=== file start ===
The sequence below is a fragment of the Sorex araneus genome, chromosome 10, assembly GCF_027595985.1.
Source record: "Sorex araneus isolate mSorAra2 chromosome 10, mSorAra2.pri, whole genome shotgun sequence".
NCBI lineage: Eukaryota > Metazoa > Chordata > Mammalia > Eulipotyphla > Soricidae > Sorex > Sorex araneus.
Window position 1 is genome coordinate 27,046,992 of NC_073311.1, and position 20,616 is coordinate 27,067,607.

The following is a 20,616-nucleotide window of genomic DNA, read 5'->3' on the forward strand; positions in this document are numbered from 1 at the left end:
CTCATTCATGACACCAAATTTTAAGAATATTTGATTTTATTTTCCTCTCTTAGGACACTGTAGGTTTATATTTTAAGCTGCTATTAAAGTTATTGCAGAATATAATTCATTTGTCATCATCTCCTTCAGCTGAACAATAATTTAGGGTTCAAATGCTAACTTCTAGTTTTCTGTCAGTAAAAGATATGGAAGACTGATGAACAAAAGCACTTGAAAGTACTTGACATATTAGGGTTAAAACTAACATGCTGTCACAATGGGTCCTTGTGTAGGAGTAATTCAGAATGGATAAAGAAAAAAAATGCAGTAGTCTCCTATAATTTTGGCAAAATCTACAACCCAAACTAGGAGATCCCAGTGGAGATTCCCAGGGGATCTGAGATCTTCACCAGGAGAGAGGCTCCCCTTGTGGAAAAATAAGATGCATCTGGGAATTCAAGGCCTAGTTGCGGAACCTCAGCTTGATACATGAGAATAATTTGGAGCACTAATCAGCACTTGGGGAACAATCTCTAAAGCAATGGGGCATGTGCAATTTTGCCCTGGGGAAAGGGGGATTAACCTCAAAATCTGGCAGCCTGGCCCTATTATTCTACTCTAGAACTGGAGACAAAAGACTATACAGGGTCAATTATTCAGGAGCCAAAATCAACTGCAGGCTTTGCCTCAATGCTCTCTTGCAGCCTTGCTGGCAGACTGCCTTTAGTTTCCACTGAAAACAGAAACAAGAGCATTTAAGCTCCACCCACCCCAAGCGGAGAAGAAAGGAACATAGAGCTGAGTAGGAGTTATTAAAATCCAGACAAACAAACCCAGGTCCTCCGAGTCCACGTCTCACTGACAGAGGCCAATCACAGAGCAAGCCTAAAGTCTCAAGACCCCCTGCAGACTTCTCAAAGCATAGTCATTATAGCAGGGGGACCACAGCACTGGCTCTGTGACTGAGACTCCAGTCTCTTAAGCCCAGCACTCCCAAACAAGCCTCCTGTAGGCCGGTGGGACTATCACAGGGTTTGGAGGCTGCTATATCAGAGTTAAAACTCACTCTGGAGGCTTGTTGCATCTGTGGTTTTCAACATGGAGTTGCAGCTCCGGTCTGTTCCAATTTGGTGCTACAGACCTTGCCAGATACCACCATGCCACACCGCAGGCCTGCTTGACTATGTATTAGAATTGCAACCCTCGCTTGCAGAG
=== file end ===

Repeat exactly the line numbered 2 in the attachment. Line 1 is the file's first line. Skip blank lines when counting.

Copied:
Source record: "Sorex araneus isolate mSorAra2 chromosome 10, mSorAra2.pri, whole genome shotgun sequence".